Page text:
George Wolfberg – Pacific Palisades Civic Leader
George Wolfberg, a longtime Pacific Palisades civic leader who helped secure the 1984 Olympics in L.A., died of cancer in February 2020.
One of his biggest contributions was working to make sure everyone in the community had access to our beaches and oceanfront property. He also oversaw Los Angeles’ successful divestment from South Africa under apartheid, for which Nelson Mandela flew out to thank him.
Early Life and Education
Born and raised in Los Angeles, george wolfberg received a bachelor’s degree from UCLA and a master’s in public administration from USC. He was also a longtime member of the Pacific Palisades Community Council.
He was a pioneer in implementing new systems and policies to improve the lives of people living in poverty, including creating a homeless shelter that eventually led to a permanent home for a man who needed it. He also pushed for improvements in public access, such as creating the George Wolfberg Park at Potrero Canyon to serve as a gathering space for both pedestrians and cyclists.
He also championed the creation of a new urban forest plan that has resulted in 90,000 trees being planted around Los Angeles. He worked with residents of Santa Monica Canyon and Rustic Canyon to restore the historic Uplifters Ranch eucalyptus grove and hand-watered new trees there to nurture them for many years.
George Wolfberg had a long and distinguished career in Los Angeles, beginning as a lifeguard at the public pool and eventually becoming a Chief Administrative Analyst in the City’s Administration Office. He also served on the City Charter Commission, resulting in a unified City charter.
As a community leader, Wolfberg led local efforts to obtain infrastructure improvements, secure sensible land-use issues, preserve public parklands, create new systems to support those living without homes and bring about improved safety and sustainability. He was known for his ability to give both sides of a controversy equal opportunity to express their opinions in open forums, which led him to serve as chairman of the Potrero Canyon Community Advisory Committee for decades.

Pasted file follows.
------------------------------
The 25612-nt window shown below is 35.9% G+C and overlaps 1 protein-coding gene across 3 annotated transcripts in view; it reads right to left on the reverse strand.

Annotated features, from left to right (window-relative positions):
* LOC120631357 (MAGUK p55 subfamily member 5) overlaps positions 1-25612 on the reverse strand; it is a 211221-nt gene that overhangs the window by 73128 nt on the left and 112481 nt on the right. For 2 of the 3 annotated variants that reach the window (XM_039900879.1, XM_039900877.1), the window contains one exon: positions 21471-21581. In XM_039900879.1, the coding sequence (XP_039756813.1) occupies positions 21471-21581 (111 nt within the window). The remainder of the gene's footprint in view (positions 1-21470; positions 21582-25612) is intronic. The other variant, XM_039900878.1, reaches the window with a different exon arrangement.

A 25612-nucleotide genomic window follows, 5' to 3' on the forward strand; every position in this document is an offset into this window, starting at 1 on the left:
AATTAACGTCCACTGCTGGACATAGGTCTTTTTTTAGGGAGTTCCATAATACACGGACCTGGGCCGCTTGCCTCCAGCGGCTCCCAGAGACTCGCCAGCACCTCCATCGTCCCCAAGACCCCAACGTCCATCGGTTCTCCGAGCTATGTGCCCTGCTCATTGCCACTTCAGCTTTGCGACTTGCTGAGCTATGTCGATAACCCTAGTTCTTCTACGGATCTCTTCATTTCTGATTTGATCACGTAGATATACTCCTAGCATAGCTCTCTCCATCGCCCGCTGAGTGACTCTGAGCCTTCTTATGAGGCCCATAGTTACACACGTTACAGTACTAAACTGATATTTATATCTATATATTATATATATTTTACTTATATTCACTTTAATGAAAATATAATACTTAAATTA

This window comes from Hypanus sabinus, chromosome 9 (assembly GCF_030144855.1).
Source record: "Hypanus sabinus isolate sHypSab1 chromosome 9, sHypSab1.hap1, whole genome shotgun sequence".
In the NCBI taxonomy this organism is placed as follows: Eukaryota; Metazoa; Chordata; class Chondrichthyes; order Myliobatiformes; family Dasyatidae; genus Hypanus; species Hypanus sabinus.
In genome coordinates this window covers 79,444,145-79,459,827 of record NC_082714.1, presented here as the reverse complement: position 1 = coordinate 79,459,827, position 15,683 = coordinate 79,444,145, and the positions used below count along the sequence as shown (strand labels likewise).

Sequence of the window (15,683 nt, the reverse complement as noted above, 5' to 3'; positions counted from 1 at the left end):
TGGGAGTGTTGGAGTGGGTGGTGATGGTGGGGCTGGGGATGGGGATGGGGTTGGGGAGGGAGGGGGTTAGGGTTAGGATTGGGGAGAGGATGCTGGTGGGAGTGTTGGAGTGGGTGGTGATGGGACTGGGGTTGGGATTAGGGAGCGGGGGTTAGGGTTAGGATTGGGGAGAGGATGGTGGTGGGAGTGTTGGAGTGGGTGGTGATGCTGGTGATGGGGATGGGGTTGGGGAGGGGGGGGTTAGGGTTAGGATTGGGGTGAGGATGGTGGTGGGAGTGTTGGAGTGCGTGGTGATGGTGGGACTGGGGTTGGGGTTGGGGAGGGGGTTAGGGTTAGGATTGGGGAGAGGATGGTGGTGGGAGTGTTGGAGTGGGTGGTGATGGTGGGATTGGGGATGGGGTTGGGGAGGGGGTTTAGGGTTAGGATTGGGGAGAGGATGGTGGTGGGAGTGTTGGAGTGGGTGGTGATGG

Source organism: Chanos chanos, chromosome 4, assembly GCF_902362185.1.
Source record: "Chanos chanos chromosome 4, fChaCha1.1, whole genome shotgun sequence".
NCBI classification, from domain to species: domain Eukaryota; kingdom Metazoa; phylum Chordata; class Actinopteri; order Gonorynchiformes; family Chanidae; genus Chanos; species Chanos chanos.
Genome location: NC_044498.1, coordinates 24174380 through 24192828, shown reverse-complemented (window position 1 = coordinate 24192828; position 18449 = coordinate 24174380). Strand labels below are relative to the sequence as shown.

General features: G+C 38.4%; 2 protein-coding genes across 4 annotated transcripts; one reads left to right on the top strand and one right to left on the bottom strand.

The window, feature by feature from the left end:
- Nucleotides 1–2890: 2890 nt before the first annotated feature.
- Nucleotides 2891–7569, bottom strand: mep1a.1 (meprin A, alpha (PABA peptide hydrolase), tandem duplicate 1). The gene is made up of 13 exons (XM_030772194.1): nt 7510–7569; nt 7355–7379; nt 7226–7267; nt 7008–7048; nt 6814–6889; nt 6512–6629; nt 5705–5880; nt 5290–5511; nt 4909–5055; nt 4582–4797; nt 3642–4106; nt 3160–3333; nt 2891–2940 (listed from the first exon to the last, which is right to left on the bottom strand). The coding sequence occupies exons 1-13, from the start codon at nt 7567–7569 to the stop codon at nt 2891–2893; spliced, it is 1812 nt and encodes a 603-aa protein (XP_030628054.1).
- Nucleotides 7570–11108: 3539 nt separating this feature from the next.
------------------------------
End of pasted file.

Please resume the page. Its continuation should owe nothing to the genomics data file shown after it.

He also worked with Santa Monica Canyon and Rustic Canyon residents to restore the historic Uplifters Ranch eucalyptus grove and hand-watered new trees there for many years. These efforts helped him win long overdue Citizen of the Year honors in Pacific Palisades.
Achievements and Honors
Throughout his career George Wolfberg was dedicated to public service. He was a well-informed, optimistic leader in local efforts to obtain infrastructure improvements, secure sensible land use issues, preserve public parklands and create new systems to support those living without homes.
His accomplishments included preparing the City’s bid to host the 1984 Olympics and contributing hundreds of volunteer hours in preparation. He also worked with Santa Monica Canyon and Rustic Canyon residents to restore the historic Uplifters Ranch eucalyptus grove and hand-watered new trees there for years.
Among his other achievements was oversight of Los Angeles’ successful divestment policy from South Africa under apartheid, for which Nelson Mandela came to Los Angeles specifically to thank the City. He was also part of the committee that secured the 1994 World Cup Soccer for Los Angeles and traveled to Italy in 1990 to research facility needs.
George Wolfberg was a tireless and committed public servant, dedicated to serving the people of his community for more than 40 years. He was known for his un-flagging enthusiasm, optimism, tenacity, humility, guidance and friendship.
He served on the boards of both the Pacific Palisades Community Council (PPCC) (16 years, including three terms as president) and the Santa Monica Canyon Civic Association (20 years as president). In his leadership roles he led the communities where he lived with improvements in infrastructure and guiding land use issues, preserving public parklands, creating new systems to support those living without homes and bringing about changes in safety, aircraft noise pollution and sustainability.
He helped prepare the City’s bid to win the 1984 Olympics, contributing hundreds of volunteer hours and ensuring many infrastructure upgrades were in place before and during the Games. He also helped create women’s Olympic cycling, writing into the bidding language that Los Angeles would present the women’s road race as an exhibition sport during the Games.
As a community leader, Wolfberg had a great influence on many issues. He led efforts to preserve public parklands, improve infrastructure and safety, and help families who were homeless. He helped raise awareness of health problems at Will Rodgers State Beach and fought to get a bad sewage pipe replaced, all of which made life better for those who lived in the area.
He had a net worth of $2.5 million (including his primary residence) and was an investor in lilliputian hedge funds, which accept as little as $25,000 to invest in currency options or agricultural commodities. These funds are often operated by young investors who have a lot of capital but lack experience in the field. They pay operators 20% of their gains, so if you are lucky enough to make a big bet you can turn a small fortune.